Addressing CEOs and other senior representatives of the global shipping industry, Mr Danilovich said that business leaders should do more to communicate the benefits of global trade. “Our message has to be that trade generates growth and growth generates jobs,” he said.
Moderated by Gideon Rachman, chief foreign affairs columnist for the Financial Times, the half-day symposium took place as part of a series of events across Denmark this week that aim to unleash the potential of the global maritime industry.
Citing global value chains as a dominant feature of today’s integrated economy, Mr Danilovich said: “Any discussions on the future of international trade must take into account the considerable contributions of upstream domestic industries to international trade, even if they have little direct international exposure.
The increasing importance of global value chains is changing the nature of world trade and has considerable implications for the policy choices and global rules that will allow governments and businesses to leverage trade and investment in the most effective way, to contribute to economic growth and job creation.”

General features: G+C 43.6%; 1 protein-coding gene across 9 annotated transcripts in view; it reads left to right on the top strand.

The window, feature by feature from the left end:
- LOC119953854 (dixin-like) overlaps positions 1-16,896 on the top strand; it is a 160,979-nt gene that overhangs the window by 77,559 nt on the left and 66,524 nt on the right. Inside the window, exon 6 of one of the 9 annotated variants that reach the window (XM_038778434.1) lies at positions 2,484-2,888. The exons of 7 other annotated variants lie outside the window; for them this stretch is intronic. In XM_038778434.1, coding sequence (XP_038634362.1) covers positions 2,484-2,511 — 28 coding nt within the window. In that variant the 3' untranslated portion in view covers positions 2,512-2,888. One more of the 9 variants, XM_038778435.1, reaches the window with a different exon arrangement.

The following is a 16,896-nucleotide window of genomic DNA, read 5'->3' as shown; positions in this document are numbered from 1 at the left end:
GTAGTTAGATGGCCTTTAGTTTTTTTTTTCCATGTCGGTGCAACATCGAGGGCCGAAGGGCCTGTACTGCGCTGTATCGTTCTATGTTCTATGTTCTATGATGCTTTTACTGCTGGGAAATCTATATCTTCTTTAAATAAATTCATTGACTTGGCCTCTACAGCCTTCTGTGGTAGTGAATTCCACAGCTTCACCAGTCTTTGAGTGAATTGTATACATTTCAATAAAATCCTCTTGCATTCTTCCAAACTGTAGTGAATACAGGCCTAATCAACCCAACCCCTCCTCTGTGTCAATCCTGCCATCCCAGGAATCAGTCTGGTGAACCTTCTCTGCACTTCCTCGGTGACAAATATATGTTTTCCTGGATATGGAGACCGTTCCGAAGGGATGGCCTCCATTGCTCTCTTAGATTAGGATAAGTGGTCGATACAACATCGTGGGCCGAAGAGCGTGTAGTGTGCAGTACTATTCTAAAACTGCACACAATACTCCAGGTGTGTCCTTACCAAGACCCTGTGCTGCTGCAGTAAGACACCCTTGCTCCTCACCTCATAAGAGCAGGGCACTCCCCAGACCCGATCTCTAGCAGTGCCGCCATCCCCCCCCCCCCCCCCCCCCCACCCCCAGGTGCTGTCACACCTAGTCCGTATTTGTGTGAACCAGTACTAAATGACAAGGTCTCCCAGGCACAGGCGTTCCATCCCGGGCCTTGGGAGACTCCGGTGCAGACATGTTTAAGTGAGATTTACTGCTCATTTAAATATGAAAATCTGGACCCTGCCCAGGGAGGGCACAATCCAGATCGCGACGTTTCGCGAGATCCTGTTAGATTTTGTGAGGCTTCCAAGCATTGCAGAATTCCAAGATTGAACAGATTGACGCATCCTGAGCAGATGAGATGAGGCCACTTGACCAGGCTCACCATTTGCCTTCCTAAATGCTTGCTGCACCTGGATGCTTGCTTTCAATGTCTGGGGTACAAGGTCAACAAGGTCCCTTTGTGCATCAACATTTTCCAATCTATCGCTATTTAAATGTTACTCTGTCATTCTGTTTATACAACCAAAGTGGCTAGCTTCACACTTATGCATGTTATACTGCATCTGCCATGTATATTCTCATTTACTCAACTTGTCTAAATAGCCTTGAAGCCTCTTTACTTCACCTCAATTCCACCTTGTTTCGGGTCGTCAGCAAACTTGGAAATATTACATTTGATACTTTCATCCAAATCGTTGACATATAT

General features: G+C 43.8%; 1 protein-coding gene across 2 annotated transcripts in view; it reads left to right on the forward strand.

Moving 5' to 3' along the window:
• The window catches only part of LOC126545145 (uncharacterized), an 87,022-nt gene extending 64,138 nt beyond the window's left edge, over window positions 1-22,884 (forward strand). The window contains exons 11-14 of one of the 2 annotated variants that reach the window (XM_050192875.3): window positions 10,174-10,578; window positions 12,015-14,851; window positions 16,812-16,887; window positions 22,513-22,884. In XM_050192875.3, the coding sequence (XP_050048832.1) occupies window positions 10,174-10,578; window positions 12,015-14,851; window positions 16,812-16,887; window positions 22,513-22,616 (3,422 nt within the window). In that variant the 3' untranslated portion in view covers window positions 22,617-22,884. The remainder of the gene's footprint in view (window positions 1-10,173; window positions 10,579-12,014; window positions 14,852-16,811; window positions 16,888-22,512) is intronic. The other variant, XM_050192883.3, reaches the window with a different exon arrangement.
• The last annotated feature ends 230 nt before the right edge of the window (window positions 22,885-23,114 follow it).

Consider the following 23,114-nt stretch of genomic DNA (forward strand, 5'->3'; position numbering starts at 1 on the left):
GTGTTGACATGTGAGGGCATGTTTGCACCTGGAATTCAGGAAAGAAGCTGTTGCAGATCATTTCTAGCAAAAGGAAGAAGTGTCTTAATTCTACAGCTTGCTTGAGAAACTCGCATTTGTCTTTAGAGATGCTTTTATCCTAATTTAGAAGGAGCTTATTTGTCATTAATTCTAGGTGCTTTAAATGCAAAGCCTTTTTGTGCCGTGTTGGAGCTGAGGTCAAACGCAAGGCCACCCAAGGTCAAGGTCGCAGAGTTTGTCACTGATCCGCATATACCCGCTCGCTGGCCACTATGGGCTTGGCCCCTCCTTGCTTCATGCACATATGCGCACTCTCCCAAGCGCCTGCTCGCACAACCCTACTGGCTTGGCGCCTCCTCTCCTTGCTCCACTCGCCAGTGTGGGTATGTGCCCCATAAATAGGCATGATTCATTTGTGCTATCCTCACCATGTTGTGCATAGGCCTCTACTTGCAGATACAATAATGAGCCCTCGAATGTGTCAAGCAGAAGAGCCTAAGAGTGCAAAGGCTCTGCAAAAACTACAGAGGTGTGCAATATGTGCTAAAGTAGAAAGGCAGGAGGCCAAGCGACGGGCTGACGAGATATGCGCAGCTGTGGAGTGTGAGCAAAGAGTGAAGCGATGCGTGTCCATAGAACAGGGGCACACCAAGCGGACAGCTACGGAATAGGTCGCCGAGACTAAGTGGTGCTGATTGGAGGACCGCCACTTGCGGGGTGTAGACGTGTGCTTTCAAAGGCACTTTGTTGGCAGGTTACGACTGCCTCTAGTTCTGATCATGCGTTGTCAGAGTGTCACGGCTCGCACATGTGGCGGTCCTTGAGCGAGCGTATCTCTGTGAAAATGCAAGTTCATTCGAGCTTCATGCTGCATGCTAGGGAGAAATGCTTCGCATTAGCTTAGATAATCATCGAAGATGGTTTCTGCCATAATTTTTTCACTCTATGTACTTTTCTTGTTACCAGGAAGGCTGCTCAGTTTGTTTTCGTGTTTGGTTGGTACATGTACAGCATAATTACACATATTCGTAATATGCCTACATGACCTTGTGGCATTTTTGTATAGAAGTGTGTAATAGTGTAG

During discussions Mr Danilovich also said that a challenge for business in today’s increasingly integrated global economy was the absence or inadequacy of global rules in many crucial areas. He urged greater business contribution to the public debate on the benefits of the World Trade Organization rules-based multilateral system. “ICC believes strongly in the primacy of a strong, rules-based multilateral trading system embodied by the World Trade Organization,” he stated.
However, referring to recent setbacks in the legal adoption of a WTO Trade Facilitation Agreement, Mr Danilovich acknowledged that the time had come for the WTO to consider alternative negotiating approaches including plurilateral approaches with the ultimate aim of achieving multilateral results. “Such approaches may be better suited to an organization of now 160 members, operating in a 21st century economy,”
Mr Danilovich highlighted the role ICC had played since the first ministerial conference of the WTO in 1996, to get trade on the WTO agenda and then to negotiate a multilateral agreement on trade facilitation. He concluded by reiterating ICC’s commitment to ensuring that global business plays an active and constructive role in working with WTO members to help strengthen WTO rules and to adapt them to the current needs of global trade.
Organized by ICC Denmark, Maersk, Danish Ship Finance, Danish Maritime and the Danish Shipowners’ Association, the symposium took place as a precursor to the Danish Maritime Forum, set to take place on 8-9 October. Under the theme “The Future of Global Trade”, discussions focused on unlocking growth by facilitating business and industry participation in global trade.